In the meantime, Judge Kantor's initial decision protecting all window retirees under the Section 14b reasoning still stands. We are certain Judge Kantor will be asked in the Robinson case to enter some judgment regarding that ruling within the next few months. We will keep you updated on the trial court's progress in the Robinson case as well as the appellate progress in this case."

And then later the same day, PERS posted its take on the Kantor ruling. It is longer and can be read at the PERS Website



"


Casino Nation

We all know that gambling in Las Vegas or elsewhere always favors the "house". Traditionally, gambling establishments make their lucre by setting the odds in such a way that the "house" wins only slightly more than half of the time so that people won't get discouraged and stop throwing their money at this ultimately lost cause (for the gamblers). The house never loses because it has an infinite amount of money to play with and it can eventually bankrupt any player and recoup its losses relatively quickly. If I were inclined, the true moneymakers on the stock market would be the companies that run/own gambling establishments.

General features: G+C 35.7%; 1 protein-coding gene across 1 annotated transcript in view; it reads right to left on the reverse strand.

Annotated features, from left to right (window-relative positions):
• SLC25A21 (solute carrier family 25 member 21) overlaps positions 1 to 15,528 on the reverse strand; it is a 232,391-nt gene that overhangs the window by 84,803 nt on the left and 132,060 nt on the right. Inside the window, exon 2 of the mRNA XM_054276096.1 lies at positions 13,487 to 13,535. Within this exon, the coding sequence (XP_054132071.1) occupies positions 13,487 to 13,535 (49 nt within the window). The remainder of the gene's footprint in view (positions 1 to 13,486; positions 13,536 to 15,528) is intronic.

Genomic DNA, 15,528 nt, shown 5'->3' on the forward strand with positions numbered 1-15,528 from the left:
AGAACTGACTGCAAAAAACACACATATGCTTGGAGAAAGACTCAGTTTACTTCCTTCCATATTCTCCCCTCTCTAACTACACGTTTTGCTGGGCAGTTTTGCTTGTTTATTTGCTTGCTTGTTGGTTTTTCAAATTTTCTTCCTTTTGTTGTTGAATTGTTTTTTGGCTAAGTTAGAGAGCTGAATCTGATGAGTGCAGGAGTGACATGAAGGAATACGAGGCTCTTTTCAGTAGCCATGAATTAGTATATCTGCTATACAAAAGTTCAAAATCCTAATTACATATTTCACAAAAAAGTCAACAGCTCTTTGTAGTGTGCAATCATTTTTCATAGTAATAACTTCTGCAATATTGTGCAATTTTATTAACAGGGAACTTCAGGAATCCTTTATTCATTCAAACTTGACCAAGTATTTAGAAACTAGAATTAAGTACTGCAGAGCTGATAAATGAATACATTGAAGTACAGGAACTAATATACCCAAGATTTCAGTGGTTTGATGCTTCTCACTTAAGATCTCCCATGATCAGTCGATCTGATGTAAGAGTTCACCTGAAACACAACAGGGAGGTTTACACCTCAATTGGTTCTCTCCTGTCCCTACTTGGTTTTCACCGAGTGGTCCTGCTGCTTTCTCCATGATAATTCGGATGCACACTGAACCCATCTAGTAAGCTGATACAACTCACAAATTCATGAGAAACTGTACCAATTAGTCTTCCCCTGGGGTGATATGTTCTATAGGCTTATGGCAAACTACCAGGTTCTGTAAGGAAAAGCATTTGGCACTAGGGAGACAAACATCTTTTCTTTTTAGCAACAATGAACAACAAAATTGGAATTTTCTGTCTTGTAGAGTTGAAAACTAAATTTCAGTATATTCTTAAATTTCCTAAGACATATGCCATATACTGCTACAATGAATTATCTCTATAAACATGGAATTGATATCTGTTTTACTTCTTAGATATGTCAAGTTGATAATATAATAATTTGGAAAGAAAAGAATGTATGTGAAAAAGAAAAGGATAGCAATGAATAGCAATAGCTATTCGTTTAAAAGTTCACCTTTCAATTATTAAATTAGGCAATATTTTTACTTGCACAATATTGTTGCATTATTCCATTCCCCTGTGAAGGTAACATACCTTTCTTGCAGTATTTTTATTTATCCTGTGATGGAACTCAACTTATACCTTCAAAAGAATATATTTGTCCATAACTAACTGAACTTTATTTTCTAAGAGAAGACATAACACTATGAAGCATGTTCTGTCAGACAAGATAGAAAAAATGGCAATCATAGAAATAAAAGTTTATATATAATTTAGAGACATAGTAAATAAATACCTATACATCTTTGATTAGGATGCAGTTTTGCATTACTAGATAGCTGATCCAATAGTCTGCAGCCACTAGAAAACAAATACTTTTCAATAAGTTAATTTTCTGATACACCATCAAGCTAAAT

What does this have to do with PERS? Nothing, except for the fact that PERS has things set up so that the "house" always wins, 100% of the time. I have been tallying the results of emails I've received from my many faithful readers who appealed their "brown envelope" from PERS detailing the outcome of their recalculation of benefits based on the Strunk/Eugene "remediation." The results would make a Las Vegas oddsmaker blush with embarrassment. I have actually gotten email or read reports elsewhere of 987 people who have appealed so far. The results are clear - *no one* has gotten an appeal passed past PERS. We are 0/987 as of this morning. No successes in 987 reports. PERS is taking no prisoners with these appeals. People report that the appeal responses are as generic as their appeals are specific. It looks as if PERS isn't spending any time at all with the appeals. It just sends out a near form letter with some canned responses to the standard appeal bases. I don't post this to discourage you from appealing; I post because I find the outcome to be so preposterous. It doesn't matter what the courts say. It doesn't matter what attorneys say. It doesn't matter that this defies all rational expectation. PERS isn't going to let anyone win for any reason except for a bonafide arithmetic mistake. And you have to have some awfully good information to figure out whether PERS made a mistake or not. The numbers don't jump off the page. The computational algorithms aren't obvious and PERS doesn't make a habit of sending you an explanation of how they obtained the results. You can get this information, but you have to request it specifically.